by Josh Porter
Begin with prayer (5 minutes)
Gather together as a Community in a comfortable setting (around a table, on the couch, the floor of a living room, etc.). Have somebody lead a prayer asking the Holy Spirit to lead and guide your time together.
Debrief the last few weeks’ Practice in triads (5-10 minutes)
If you are in a Community of seven or more, consider dividing into small groups of 3–4 people each (ideally same gender).
Spend a few minutes catching up on life…
Then talk through the following debrief questions:
1. Did you do last week’s Practice? If not, why?
2. With as much detail as you feel comfortable divulging, describe your experience with the Examen and with Confession.
3. If you’ve yet to begin the Practice, how can your Community help you get started and see it through?
Read this Overview
You and I are made up of conflicted pieces, aren’t we? If you are a disciple of Jesus, you have God’s Spirit alive in you. Your deepest, truest desires (whether it feels this way or not) are for the things of God. But we often live in ways that contradict what God says is true of us.
That’s the flesh.
For the authors of Scripture, freedom isn’t the ability to do whatever you want. Instead, freedom to live in accordance with what is most true of you. Consequently, the New Testament is consistently insisting that every apprentice of Jesus grows in the art of self denial. Dying to one’s self. In even more intense language: Crucify your flesh.
Throughout the history of the church, one of the primary disciplines engaged to do exactly that is the ancient art of fasting. When you choose to fast, you relinquish nourishment from food in a focused effort to instead draw nourishment from God.
In doing so, one is capable of growing in disciplined restraint. The will is engaged and emboldened.
Richard Foster wrote: “Fasting reveals the things that control us… If pride controls us, it will be revealed almost immediately… Anger, bitterness, jealousy, strife, fear – if they are within us, they will surface during fasting.”
Fasting then becomes a fire which drives out the vermin of the flesh—a kind of specific self-denial that aggravates the darkness within. When these shadows are exposed in fasting, we are simultaneously nurturing the determination of will necessary to put them to death, one by one. We are starving the flesh.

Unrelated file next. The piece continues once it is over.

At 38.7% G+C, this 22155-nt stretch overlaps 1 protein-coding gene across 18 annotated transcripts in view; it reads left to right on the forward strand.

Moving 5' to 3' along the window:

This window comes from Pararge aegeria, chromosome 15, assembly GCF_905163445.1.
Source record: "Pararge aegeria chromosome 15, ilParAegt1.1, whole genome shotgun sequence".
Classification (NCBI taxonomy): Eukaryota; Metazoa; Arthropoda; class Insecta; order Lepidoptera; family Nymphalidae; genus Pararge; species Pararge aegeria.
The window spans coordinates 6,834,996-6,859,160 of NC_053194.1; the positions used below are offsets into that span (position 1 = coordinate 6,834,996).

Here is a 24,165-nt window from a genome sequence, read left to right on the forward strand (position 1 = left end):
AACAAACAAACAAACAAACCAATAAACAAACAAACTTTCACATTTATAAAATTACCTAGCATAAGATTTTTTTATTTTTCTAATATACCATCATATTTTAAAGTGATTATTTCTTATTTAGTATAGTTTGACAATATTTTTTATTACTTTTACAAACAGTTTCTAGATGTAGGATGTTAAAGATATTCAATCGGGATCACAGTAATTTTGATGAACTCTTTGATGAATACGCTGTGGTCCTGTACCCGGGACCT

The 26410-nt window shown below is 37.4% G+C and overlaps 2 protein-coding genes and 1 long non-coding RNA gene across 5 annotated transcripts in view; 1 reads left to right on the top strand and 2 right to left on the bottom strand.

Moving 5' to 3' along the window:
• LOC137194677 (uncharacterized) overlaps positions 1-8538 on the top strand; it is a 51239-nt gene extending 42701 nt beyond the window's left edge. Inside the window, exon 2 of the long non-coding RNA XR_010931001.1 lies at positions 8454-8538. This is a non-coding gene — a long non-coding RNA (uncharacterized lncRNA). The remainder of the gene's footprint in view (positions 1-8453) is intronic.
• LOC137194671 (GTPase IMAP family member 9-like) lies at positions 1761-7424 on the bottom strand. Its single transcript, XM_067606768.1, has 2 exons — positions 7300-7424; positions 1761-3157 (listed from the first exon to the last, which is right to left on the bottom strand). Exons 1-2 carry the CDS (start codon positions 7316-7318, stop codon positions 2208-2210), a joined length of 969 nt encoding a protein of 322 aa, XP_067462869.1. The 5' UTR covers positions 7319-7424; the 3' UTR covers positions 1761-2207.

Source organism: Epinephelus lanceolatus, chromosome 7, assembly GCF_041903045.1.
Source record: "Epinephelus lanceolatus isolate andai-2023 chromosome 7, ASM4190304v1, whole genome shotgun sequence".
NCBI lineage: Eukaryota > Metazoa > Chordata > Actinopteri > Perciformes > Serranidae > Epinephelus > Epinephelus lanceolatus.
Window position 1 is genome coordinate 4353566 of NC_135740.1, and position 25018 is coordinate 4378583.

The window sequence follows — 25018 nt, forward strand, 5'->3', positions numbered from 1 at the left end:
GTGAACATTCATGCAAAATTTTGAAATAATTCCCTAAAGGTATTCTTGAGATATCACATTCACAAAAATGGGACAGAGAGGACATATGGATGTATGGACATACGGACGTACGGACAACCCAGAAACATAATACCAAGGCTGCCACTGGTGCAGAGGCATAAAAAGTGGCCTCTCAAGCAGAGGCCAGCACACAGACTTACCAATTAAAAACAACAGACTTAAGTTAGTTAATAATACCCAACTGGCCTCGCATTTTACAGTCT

Read over this coming week’s Practice before you call it a night (5 minutes)
Select a time in the coming week to fast. Ordinarily, fasting is done from sunup to sundown (about 12 hours), skipping breakfast and lunch, then having a late dinner. There’s no hard and fast format. You could fast shorter or longer depending on your schedule and daily routine. The point is simply to give it a shot.
During your fast, make use of your hunger. Each time you take specific notice of the fact that you’d like to eat, exploit that sensation as an occasion for prayer. Engage your imagination to “see” yourself as drawing strength from God. In that time, invite God’s Spirit to revel to you anything within that is bent away from what is true and good. Again, imagine your hunger starving away the flesh and providing nourishment for the Spirit of God within you.
Here are a few other things you might try during your fast:
1. Break a Habit – Identify a sin, habit, or pattern in your “flesh” that you want to break. Spend the day in prayer for freedom in that area.
2. Journal – Spend some time in self-reflection. Journal, take a walk, sit quietly and think. Richard Foster said, “Fasting reveals the things that control us.” If you’re afraid, short-tempered, or lacking in will power, ask yourself, “Why do I feel this way?” Treat yourself with compassion, as God does, but be honest.
When you gather next week, spend some time debriefing your experience.
Work through these discussion questions (5-10 minutes)
1. What has been your experience with fasting since we last visited this discipline in the Practices months prior?
2. When you think about fasting this week, are you excited, nervous, uncomfortable, or none of the above? Have an honest conversation, encouraging one another to simply give the Practice a shot.